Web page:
The fundamental processes that energize, transport, and cause the loss of charged particles operate throughout the plasma universe at locations as diverse as magnetized and un-magnetized planets, the solar wind, our Sun, and other stars. The same processes operate within our immediate environment, the inner magnetosphere and Earth's natural particle accelerator. The Living With a Star (LWS) program's RBSP mission will provide the in situ observations needed to obtain a comprehensive understanding of these fundamental processes. The two-year RBSP mission offers local time, altitude, and geomagnetic activity coverage sufficient to sample a wide range of energetic particle events, to identify the underlying physical processes, and to determine their relative significances and interaction modes. In addition, the mission will quantify the time-varying structure and processes of the inner magnetosphere, identify source populations, and determine when and where relevant plasma waves are generated. The knowledge gained from the RBSP mission will aid in developing both empirical and predictive models that can be used to safeguard astronauts and spacecraft in near-Earth orbit and future exploration missions to Mars and the other planets. Discriminating between proposed interaction mechanisms, distinguishing between energetic charged particle source and loss regions, and determining the spatial extent of the various phenomena manifested in the radiation belts requires simultaneous observations over a wide range of spacecraft separations. To accomplish this task, the RBSP mission will operate two Earth-orbiting spacecraft in near-equatorial, eccentric orbits with somewhat different apogees and orbital periods to provide a variety of radial and local time separations between the spacecraft over the course of the mission. The orbits of the spacecraft must be near-equatorial to observe full particle pitch angle distributions with respect to the magnetic field within the radiation belts and to observe processes that are confined to regions near the magnetic equator. The instruments must make charged particle observations over energies ranging from those of the source population (as low as 1 eV) to those representative of the most energetic particles within the radiation belts (1 GeV). Distinguishing between source populations, identifying the predominant contributors to the ring current, and understanding wave-particle interaction modes requires ion composition measurements over energies ranging from 1 eV to 1000 keV. Understanding the transport and energization of relativistic particles within the inner magnetosphere requires observations of the slowly evolving DC electric and magnetic fields. Identification of wave-particle interaction modes that lead to both particle acceleration and loss requires observations of 3D wave electric and magnetic fields over the full range of frequencies capable of interacting with particles (nominally, 10 Hz to 12 kHz for the Earth's inner magnetosphere). Finally, plasma densities governing the structure of the inner magnetosphere are best determined from combined observations of low energy (<1 keV) ions, the spacecraft potential, and plasma wave resonances to 400 kHz.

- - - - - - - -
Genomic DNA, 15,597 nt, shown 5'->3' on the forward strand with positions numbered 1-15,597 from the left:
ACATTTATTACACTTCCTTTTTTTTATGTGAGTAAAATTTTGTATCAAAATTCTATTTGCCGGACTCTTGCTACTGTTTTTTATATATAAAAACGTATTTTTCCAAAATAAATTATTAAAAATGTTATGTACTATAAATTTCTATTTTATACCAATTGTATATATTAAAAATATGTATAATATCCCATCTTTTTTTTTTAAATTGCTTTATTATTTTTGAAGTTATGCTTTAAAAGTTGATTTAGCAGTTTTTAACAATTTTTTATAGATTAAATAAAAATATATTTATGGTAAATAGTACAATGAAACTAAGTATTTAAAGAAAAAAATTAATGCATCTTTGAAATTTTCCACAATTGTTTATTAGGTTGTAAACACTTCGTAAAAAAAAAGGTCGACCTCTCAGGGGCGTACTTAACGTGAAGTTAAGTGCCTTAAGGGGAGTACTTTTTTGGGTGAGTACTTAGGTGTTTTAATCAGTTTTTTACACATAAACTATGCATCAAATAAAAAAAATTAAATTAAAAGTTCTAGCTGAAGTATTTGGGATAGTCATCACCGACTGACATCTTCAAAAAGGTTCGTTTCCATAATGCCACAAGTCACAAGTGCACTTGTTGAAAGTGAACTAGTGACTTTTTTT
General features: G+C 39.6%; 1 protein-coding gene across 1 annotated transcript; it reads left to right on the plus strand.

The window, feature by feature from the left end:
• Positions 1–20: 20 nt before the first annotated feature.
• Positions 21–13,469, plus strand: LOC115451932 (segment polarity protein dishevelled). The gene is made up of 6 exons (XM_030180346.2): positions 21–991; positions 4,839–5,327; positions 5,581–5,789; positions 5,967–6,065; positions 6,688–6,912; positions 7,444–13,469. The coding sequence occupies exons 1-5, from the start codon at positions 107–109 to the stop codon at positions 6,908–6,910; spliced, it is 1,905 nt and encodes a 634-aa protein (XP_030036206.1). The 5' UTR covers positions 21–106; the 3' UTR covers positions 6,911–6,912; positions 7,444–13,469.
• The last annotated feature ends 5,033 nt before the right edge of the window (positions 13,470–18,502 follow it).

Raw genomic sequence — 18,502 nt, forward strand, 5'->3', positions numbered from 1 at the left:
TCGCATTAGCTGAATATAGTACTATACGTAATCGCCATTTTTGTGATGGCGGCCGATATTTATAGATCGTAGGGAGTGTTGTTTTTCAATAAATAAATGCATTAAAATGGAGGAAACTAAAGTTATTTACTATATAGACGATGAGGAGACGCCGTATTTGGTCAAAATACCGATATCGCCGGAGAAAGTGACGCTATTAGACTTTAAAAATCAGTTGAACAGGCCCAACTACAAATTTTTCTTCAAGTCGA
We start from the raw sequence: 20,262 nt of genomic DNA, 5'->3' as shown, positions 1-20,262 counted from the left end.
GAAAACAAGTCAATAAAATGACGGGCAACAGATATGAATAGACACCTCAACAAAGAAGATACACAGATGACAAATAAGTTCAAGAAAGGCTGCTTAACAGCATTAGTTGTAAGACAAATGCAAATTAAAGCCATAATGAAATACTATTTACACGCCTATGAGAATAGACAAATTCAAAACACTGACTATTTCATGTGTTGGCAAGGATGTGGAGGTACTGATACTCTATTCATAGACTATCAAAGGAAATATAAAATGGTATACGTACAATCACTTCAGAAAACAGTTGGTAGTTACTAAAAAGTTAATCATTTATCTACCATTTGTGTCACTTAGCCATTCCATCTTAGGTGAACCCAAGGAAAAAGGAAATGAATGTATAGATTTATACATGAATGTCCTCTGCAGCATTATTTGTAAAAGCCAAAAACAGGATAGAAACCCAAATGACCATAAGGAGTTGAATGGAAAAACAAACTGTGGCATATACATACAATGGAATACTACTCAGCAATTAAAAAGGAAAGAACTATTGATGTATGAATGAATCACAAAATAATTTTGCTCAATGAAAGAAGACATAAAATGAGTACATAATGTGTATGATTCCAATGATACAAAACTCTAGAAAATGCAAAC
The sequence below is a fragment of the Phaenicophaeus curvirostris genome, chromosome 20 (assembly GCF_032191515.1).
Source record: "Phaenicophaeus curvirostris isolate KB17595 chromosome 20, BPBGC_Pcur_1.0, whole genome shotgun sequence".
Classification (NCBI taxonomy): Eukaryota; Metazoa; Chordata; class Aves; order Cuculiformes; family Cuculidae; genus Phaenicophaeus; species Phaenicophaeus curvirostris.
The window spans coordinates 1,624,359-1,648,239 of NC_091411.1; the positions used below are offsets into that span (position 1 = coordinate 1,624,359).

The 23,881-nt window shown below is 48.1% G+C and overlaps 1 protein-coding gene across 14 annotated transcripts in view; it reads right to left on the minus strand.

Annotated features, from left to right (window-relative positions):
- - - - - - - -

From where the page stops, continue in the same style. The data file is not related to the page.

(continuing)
Launch on August 28, 2012 . Send email to email@example.com to receive announcements when data are available.
- Summary plots options for all instruments: Project web page
- Van Allen Probes data available on CDAWeb: http://cdaweb.gsfc.nasa.gov/misc/NotesR.html
- Van Allen Probes A and B orbit number and orbit start times: lanl.gov | mirror
- ECT Instrument: data
- EFW Instrument: data
- EMFISIS Instrument: data
- RBSPICE Instrument: data A | data B; plotFlipper viewer | ViViz plot viewer
- RPS Instrument: data
- BARREL Instrument data and summary plots: